As governments restrict gatherings of people, furry conventions are being postponed or canceled. Here's a quick run down of events in 2020 and their status as of August 27 20:00 EDT (UTC-4) in response to the COVID-19 pandemic - updates to come.
A new section has been added for past events impacted for historical purposes. More information will be added to deal with virtual versions of a physical gathering if applicable starting July 25th.
Links go to statements if available, or to their Twitter feed or site.
If you had the option to time travel forward past COVID-19, but skip out on unknown months of potential productivity, would you?Posted by CassidyTheCivet on Sun 19 Jul 2020 - 13:13
Rick May, best known to furries and non-furries alike as the voice of Peppy Hare in the English version of the game Star Fox 64 passed away April 13, 2020 due to COVID-19. May was born September 21, 1940 (with the full name of Richard J. May), meaning he would have turned 80 later this year. May had also recently suffered a stroke in February, making him even more vulnerable to the disease caused by the novel coronavirus.
May will forever be known as the man who originally uttered the memetic line "Do a barrel roll! (Z or R twice.)" in Star Fox 64, explaining to players how to perform what is technically an aileron roll in order to deflect enemy attacks. May also played the villain of Star Fox 64, Andross. Outside of furry video games, May is probably best known for voicing the Soldier of Team Fortress 2; furries might also recognize his voice behind the villainous Dr. M from the third Sly Cooper game. In addition to voice work for video games, May has had a long history of working both on and for the stage as both a director and actor, beginning with USO shows while stationed in Japan. His part in a Renton, Washington production of Cotton Patch Gospel featured a combination of his voice and stage work, as he used different voices to portray 21 characters in what was reportedly his favorite stage role.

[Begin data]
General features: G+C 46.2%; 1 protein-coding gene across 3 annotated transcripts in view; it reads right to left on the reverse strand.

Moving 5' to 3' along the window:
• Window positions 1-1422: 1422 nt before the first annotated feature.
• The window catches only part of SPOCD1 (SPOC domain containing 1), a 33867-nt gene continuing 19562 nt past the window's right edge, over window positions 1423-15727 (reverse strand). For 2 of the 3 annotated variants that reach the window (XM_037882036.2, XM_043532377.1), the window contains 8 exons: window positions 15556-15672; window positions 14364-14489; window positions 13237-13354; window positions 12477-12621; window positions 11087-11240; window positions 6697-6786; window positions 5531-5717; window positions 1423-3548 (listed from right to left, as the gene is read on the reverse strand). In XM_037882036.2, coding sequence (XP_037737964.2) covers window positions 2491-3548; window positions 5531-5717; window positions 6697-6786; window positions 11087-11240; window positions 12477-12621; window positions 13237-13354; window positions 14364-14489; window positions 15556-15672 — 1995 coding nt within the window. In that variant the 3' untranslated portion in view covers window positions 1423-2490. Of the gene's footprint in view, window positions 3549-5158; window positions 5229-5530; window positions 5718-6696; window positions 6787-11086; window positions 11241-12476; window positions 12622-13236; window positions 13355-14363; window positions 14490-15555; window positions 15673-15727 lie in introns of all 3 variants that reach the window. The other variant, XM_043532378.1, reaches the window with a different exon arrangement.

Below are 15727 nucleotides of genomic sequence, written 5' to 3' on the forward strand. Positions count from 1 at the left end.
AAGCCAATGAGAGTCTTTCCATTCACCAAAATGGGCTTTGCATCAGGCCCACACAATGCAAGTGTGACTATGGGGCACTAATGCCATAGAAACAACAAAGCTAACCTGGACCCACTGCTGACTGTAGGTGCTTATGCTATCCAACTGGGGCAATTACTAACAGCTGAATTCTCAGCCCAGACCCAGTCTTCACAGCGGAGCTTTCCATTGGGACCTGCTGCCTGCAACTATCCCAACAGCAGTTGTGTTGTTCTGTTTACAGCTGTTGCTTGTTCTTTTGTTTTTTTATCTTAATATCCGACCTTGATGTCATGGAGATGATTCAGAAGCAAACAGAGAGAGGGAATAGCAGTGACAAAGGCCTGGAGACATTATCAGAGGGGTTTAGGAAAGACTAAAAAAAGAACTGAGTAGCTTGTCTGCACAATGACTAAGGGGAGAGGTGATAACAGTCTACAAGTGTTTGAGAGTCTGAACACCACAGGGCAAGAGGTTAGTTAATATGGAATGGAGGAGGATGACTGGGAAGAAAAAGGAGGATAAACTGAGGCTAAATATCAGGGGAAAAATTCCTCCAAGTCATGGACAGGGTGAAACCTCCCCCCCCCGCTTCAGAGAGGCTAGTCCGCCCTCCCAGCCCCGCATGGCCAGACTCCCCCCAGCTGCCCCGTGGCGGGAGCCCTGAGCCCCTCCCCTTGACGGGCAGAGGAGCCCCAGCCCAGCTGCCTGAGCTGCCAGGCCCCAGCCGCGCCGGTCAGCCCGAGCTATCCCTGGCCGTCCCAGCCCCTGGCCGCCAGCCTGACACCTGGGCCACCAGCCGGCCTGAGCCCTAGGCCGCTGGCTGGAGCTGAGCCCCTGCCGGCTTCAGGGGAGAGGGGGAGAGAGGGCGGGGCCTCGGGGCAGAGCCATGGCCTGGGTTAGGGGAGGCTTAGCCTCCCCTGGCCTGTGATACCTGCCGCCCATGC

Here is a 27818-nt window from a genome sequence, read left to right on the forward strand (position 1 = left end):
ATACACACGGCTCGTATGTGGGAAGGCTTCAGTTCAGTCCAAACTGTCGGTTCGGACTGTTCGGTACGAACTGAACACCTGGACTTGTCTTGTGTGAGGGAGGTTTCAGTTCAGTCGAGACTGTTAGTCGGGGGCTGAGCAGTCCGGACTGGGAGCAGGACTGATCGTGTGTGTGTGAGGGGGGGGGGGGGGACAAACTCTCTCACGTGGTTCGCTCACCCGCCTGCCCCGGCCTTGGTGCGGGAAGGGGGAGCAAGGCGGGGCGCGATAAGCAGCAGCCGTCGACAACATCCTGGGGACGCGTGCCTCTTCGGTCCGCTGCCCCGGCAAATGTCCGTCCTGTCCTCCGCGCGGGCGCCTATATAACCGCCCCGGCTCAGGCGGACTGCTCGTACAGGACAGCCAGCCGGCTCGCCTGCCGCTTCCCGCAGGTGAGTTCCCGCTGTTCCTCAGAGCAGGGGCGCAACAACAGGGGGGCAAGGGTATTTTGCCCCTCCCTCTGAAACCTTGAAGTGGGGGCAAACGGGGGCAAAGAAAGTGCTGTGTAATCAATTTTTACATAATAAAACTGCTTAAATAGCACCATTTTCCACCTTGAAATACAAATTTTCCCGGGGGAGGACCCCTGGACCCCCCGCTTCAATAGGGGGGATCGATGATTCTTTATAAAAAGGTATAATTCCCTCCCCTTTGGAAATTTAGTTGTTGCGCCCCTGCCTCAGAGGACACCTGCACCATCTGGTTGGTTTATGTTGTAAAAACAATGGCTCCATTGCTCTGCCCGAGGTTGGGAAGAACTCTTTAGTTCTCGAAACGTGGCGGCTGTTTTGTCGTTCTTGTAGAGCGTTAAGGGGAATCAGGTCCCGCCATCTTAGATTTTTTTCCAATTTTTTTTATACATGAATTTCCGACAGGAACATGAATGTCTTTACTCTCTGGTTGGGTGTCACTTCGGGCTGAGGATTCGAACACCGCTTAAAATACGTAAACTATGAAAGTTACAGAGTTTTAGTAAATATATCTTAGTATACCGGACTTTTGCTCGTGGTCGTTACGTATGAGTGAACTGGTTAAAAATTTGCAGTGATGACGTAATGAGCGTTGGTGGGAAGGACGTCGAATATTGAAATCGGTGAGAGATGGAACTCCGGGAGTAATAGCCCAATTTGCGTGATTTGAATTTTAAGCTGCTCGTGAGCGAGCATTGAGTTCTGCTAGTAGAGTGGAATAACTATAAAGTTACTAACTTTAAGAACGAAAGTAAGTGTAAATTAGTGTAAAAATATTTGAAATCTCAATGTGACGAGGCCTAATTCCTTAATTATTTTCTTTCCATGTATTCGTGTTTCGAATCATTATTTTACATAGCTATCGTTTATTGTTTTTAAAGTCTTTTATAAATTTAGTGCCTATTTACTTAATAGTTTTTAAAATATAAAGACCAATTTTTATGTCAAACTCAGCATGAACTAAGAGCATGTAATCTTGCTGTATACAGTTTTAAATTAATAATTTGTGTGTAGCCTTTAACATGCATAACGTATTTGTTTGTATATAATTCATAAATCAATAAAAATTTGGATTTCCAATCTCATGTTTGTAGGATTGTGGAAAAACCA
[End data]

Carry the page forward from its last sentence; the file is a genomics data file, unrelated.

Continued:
The Internet was seen as a major catalyst for the furry fandom finding one another during the times before we held conventions. During that earlier period in the 1990s, conventions and meets were rare, and finding one another was done mostly through the chat rooms and message boards of the past. There was no bandwidth for video or sharing major animation projects, therefore most of our intimate conversations were textual.
For many younger furries, it was a time that was lost in the annals of a distant history. Instead they found themselves joining in amongst a wave of growing conventions being held in various places around the world on any given weekend. Ones where those in custom fursuits march out in the streets openly rather than feeling a stifling isolation of being cooped up in hotel spaces, with a handful of home made creations, being wary of a hostile media looking for a freak show.
Coming out of 2019, it seemed that the time where furry was just an Internet thing was fully behind it. However a series of unfortunate events were in line for 2020, a year that has led humanity to be forced into their rooms by an irate Mother Nature as an easily spread virus has forced governments around the globe to take drastic measures to slow its spread and put strict limits on social gatherings. A situation which has forced both the furry fandom, and the internet that brought it together, back to their roots.